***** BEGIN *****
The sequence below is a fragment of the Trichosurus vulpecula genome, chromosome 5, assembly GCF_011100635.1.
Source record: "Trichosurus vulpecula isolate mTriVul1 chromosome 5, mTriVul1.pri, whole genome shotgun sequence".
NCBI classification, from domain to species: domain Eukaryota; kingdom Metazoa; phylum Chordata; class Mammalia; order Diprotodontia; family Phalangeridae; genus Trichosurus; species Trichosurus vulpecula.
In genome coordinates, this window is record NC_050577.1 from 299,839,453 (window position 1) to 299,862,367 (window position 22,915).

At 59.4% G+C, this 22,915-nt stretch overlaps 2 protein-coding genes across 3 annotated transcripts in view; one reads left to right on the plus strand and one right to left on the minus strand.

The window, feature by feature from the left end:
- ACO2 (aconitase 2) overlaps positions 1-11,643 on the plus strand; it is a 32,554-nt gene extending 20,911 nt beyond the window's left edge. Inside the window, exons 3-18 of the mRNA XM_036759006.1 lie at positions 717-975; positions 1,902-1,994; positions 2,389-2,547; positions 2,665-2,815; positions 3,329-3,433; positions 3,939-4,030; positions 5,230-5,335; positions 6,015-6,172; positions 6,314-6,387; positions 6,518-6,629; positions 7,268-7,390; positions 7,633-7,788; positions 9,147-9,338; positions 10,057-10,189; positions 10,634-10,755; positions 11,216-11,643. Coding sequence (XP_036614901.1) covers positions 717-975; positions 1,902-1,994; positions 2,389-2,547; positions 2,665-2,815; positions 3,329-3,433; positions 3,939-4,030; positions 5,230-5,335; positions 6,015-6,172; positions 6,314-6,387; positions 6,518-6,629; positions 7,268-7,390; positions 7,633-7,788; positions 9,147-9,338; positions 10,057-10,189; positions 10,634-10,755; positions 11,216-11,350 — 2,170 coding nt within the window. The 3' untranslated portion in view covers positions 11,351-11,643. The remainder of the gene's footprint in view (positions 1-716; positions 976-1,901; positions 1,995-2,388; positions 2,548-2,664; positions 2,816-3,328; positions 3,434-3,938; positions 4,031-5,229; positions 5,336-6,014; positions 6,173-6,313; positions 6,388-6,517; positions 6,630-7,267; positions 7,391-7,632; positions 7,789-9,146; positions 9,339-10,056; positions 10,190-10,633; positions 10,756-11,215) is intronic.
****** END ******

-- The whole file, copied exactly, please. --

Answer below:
The sequence below is a fragment of the Trichosurus vulpecula genome, chromosome 5, assembly GCF_011100635.1.
Source record: "Trichosurus vulpecula isolate mTriVul1 chromosome 5, mTriVul1.pri, whole genome shotgun sequence".
NCBI classification, from domain to species: domain Eukaryota; kingdom Metazoa; phylum Chordata; class Mammalia; order Diprotodontia; family Phalangeridae; genus Trichosurus; species Trichosurus vulpecula.
In genome coordinates, this window is record NC_050577.1 from 299,839,453 (window position 1) to 299,862,367 (window position 22,915).

At 59.4% G+C, this 22,915-nt stretch overlaps 2 protein-coding genes across 3 annotated transcripts in view; one reads left to right on the plus strand and one right to left on the minus strand.

The window, feature by feature from the left end:
- ACO2 (aconitase 2) overlaps positions 1-11,643 on the plus strand; it is a 32,554-nt gene extending 20,911 nt beyond the window's left edge. Inside the window, exons 3-18 of the mRNA XM_036759006.1 lie at positions 717-975; positions 1,902-1,994; positions 2,389-2,547; positions 2,665-2,815; positions 3,329-3,433; positions 3,939-4,030; positions 5,230-5,335; positions 6,015-6,172; positions 6,314-6,387; positions 6,518-6,629; positions 7,268-7,390; positions 7,633-7,788; positions 9,147-9,338; positions 10,057-10,189; positions 10,634-10,755; positions 11,216-11,643. Coding sequence (XP_036614901.1) covers positions 717-975; positions 1,902-1,994; positions 2,389-2,547; positions 2,665-2,815; positions 3,329-3,433; positions 3,939-4,030; positions 5,230-5,335; positions 6,015-6,172; positions 6,314-6,387; positions 6,518-6,629; positions 7,268-7,390; positions 7,633-7,788; positions 9,147-9,338; positions 10,057-10,189; positions 10,634-10,755; positions 11,216-11,350 — 2,170 coding nt within the window. The 3' untranslated portion in view covers positions 11,351-11,643. The remainder of the gene's footprint in view (positions 1-716; positions 976-1,901; positions 1,995-2,388; positions 2,548-2,664; positions 2,816-3,328; positions 3,434-3,938; positions 4,031-5,229; positions 5,336-6,014; positions 6,173-6,313; positions 6,388-6,517; positions 6,630-7,267; positions 7,391-7,632; positions 7,789-9,146; positions 9,339-10,056; positions 10,190-10,633; positions 10,756-11,215) is intronic.